(Note: The entire Criterion C will receive one individual score; the aspects listed will be assessed but not scored separately).
Operational Structure, Policies, and Procedures: Are the organizational structure and management policies of the proposed Network Group Operations Center clear and appropriate? Does the applicant incorporate procedures and tools that enhance coordination and productivity of operational activities including protocol development? Does the staffing plan for the proposed Network Group Operations Center provide appropriate and clearly defined position descriptions and qualifications and is it adequate for required activities? Does the applicant propose sound financial management policies and procedures for grant administration, subcontracting with collaborating organizations, purchase service agreements for member institutions/sites, and other related activities (e.g., laboratory testing needed for specific clinical trials)?
Governance: Does the applicant team define a clear governance structure for the proposed Network Group Operations Center? If the application includes multiple PD(s)/PI(s), (is it clear how activities and responsibilities will be carried out among the multiple PD(s)/PI(s) and is the delineation of responsibilities appropriate? Are the scope and authority of the senior leadership, Director of Operations position, and Executive/Advisory Committee for the proposed Network Group Operations Center clearly and appropriately addressed? How comprehensive are the expertise and experience of the applicant's senior administrative management team? Are the background and expertise of the proposed Director of Operations appropriate to oversee the operational management of the Group? Are the policies and procedures for institution/site membership clear and appropriate for the NCTN Program? Are the proposed operating procedures for interactions with member institutions/sites appropriate?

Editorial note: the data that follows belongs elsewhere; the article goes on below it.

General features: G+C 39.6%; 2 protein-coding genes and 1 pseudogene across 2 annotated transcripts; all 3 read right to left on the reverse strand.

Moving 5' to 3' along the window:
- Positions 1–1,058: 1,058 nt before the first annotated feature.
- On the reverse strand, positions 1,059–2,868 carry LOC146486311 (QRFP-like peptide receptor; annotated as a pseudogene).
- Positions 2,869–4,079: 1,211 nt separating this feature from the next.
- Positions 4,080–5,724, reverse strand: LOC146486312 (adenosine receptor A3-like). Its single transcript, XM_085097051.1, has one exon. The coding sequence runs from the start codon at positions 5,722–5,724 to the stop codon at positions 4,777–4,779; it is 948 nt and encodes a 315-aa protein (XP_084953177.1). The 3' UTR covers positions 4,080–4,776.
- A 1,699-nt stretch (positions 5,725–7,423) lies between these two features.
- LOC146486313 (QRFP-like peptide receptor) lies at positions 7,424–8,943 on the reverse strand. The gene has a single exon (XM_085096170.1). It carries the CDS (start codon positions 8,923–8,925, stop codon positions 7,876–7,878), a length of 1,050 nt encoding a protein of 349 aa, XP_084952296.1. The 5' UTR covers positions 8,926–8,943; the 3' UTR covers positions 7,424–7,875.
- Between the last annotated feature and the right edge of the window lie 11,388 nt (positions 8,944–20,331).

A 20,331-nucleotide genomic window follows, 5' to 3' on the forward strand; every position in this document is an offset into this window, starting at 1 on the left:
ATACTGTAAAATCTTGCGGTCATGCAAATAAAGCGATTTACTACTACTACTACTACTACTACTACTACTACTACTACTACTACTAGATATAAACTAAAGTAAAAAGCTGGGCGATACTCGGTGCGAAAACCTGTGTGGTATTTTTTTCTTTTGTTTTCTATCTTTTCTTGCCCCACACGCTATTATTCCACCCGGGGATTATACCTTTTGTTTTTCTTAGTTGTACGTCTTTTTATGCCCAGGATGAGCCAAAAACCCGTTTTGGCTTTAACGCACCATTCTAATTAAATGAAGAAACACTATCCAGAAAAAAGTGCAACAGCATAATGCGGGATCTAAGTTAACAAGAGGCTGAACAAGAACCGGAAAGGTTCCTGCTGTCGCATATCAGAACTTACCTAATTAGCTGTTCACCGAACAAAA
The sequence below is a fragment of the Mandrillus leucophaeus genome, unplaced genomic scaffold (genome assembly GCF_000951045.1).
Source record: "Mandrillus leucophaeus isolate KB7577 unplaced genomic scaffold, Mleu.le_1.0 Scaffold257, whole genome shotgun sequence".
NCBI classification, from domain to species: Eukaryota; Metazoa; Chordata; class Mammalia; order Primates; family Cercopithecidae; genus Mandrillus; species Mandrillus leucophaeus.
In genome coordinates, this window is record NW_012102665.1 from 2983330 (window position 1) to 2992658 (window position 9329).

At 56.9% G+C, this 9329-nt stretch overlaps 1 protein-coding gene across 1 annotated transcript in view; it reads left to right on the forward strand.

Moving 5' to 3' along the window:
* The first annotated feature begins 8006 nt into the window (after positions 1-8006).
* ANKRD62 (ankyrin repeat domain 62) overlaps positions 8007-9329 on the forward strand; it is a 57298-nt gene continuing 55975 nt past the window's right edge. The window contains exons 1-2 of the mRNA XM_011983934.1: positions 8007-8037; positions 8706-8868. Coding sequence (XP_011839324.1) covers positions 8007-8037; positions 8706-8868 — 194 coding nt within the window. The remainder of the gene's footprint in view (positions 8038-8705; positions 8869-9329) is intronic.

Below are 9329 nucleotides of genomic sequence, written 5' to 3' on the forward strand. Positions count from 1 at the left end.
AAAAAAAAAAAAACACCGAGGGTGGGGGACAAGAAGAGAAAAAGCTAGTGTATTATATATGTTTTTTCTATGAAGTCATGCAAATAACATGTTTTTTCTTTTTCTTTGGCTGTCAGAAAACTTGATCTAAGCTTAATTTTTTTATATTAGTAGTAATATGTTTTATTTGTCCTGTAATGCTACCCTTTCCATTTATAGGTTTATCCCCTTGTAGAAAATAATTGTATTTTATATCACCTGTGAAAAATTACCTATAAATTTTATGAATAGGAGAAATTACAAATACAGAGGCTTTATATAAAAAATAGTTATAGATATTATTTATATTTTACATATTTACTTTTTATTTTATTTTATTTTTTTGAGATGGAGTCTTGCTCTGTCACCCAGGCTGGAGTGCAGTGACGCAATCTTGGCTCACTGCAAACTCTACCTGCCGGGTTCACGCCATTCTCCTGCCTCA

If the applicant proposes to include international institutions/sites as full members of the Network Group Operations Center, does the applicant have appropriate monitoring plans for these sites as well as performance assessment monitoring to ensure that the NCTN-supported activities meet the same requirements regarding conduct of clinical trials expected of a full U.S. member institution/site? If the applicant plans to enrolls patients on trials that are led by non-NCTN international clinical trials organizations, does the applicant propose appropriate policies and procedures to comply with the applicable regulations and requirements defined in the Terms and Conditions of the Award for a Network Group Operations Center?
Clinical Trial Operations - Development: Are the structure and composition of trial proposal and protocol development teams proposed by the applicant appropriate? How well does applicant's proposed trial proposal and protocol development process mesh with NCI standard tools and services, including use of Common Data Elements and standard Case Report Form modules? How appropriate are the proposed Network Group Operations Center's policies and standardized procedures for development and monitoring of trial proposals and protocols (including its tracking and project management systems) for ensuring that the applicant would meet NCI-mandated trial activation timelines for operational efficiency (i.e., Operational Efficiency Working Group [OEWG] timelines)?